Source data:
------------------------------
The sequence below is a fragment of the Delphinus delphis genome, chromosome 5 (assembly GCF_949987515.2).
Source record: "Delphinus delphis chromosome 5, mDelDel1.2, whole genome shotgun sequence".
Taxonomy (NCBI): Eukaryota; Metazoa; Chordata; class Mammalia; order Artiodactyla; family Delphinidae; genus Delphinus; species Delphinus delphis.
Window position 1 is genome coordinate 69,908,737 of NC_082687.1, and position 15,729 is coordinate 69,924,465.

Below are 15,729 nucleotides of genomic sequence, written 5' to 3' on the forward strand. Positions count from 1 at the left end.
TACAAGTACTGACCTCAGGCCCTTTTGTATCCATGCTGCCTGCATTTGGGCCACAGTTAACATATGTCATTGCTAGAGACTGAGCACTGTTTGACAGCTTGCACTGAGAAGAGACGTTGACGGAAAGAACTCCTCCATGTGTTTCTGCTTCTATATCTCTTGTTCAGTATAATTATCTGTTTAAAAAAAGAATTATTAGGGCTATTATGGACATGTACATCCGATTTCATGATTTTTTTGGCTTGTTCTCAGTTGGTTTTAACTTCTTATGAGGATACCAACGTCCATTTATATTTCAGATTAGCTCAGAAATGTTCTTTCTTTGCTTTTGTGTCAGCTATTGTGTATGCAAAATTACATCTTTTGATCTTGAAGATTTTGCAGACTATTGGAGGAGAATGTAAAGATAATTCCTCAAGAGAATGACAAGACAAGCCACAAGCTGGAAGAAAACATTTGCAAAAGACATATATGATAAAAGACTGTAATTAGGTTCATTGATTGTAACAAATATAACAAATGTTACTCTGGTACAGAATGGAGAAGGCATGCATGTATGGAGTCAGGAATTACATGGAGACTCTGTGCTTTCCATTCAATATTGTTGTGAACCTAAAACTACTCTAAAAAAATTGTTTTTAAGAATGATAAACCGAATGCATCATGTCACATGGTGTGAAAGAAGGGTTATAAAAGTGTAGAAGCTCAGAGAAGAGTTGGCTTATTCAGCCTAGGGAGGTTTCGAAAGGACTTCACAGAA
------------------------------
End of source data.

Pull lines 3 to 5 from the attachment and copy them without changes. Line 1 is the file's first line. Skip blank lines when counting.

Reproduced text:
Taxonomy (NCBI): Eukaryota; Metazoa; Chordata; class Mammalia; order Artiodactyla; family Delphinidae; genus Delphinus; species Delphinus delphis.
Window position 1 is genome coordinate 69,908,737 of NC_082687.1, and position 15,729 is coordinate 69,924,465.

Below are 15,729 nucleotides of genomic sequence, written 5' to 3' on the forward strand. Positions count from 1 at the left end.